With these in troop Came ASTORETH, whom the PHOENICIANS
call'd ASTARTE, Queen of Heav'n, with crescent Horns; To whose bright Image nightly by the Moon SIDONIAN Virgins paid their Vows and Songs, In SION also not unsung, where stood Her Temple on th' offensive Mountain, built By that uxorious King, whose heart though large, Beguil'd by fair Idolatresses, fell To Idols foul.
There was a pretty legend among the Phoenicians
that the pieces of amber were the petrified tears of maidens who had thrown themselves into the sea because of unrequited love, and each bead of amber was highly prized.
Others say she was an Ithacan woman sold as a slave by the Phoenicians
; other, Calliope the Muse; others again Polycasta, the daughter of Nestor.
It would hold six measures, and far exceeded all others in the whole world for beauty; it was the work of cunning artificers in Sidon, and had been brought into port by Phoenicians
from beyond the sea, who had made a present of it to Thoas.
As Baal he was popular with the Phoenicians
; as Belus or Bel he had the honor to be served by the priest Berosus, who wrote the famous account of the Deluge; as Babel he had a tower partly erected to his glory on the Plain of Shinar.
It was a very dark night and nobody saw us; it was not known, therefore, that I had killed him, but as soon as I had done so I went to a ship and besought the owners, who were Phoenicians
, to take me on board and set me in Pylos or in Elis where the Epeans rule, giving them as much spoil as satisfied them.
, the Carthagenians, the English, Moors, Romans, all have battled for Tangier--all have won it and lost it.
The antique city of Massilia had surely never, since the days of the earliest Phoenicians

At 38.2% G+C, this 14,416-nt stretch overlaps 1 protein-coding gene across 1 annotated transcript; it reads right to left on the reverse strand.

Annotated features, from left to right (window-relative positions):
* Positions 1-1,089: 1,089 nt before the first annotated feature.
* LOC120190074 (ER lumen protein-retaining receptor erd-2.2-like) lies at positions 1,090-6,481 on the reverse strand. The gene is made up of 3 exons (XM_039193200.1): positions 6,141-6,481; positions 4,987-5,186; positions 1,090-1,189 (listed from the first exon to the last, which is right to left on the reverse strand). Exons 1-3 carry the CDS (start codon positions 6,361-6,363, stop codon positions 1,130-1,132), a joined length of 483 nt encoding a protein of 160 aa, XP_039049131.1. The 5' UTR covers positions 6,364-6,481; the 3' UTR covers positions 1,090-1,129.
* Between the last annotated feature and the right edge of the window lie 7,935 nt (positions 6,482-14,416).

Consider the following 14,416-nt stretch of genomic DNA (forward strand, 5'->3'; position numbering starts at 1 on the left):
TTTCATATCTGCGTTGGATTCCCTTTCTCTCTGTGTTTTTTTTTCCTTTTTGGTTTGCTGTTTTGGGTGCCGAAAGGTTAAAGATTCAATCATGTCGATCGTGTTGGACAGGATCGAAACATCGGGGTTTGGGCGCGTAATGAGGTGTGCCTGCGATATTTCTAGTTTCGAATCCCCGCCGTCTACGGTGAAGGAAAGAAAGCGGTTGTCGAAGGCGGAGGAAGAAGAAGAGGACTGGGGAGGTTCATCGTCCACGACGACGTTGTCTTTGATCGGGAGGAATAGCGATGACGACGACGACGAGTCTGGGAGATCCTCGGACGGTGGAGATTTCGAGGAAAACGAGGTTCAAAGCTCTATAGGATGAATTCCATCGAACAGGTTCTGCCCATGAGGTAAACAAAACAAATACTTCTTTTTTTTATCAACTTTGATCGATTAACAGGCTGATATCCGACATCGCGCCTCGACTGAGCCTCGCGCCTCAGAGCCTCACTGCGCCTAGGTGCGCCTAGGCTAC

, known an odder set of ship-owners.
Thus, in order to enunciate here only summarily, a law which it would require volumes to develop: in the high Orient, the cradle of primitive times, after Hindoo architecture came Phoenician
architecture, that opulent mother of Arabian architecture; in antiquity, after Egyptian architecture, of which Etruscan style and cyclopean monuments are but one variety, came Greek architecture (of which the Roman style is only a continuation), surcharged with the Carthaginian dome; in modern times, after Romanesque architecture came Gothic architecture.
Nothing new, I replied; only an old Phoenician
tale of what has often occurred before now in other places, (as the poets say, and have made the world believe,) though not in our time, and I do not know whether such an event could ever happen again, or could now even be made probable, if it did.
I was, I remember, listening open-eared to all these wonders, for I was young at the time, and this story of an ancient civilisation and of the treasures which those old Jewish or Phoenician
adventurers used to extract from a country long since lapsed into the darkest barbarism took a great hold upon my imagination, when suddenly he said to me, 'Lad, did you ever hear of the Suliman Mountains up to the north-west of the Mushakulumbwe country?' I told him I never had.
`The arch of the doorway was richly carved, but naturally I did not observe the carving very narrowly, though I fancied I saw suggestions of old Phoenician
decorations as I passed through, and it struck me that they were very badly broken and weather- worn.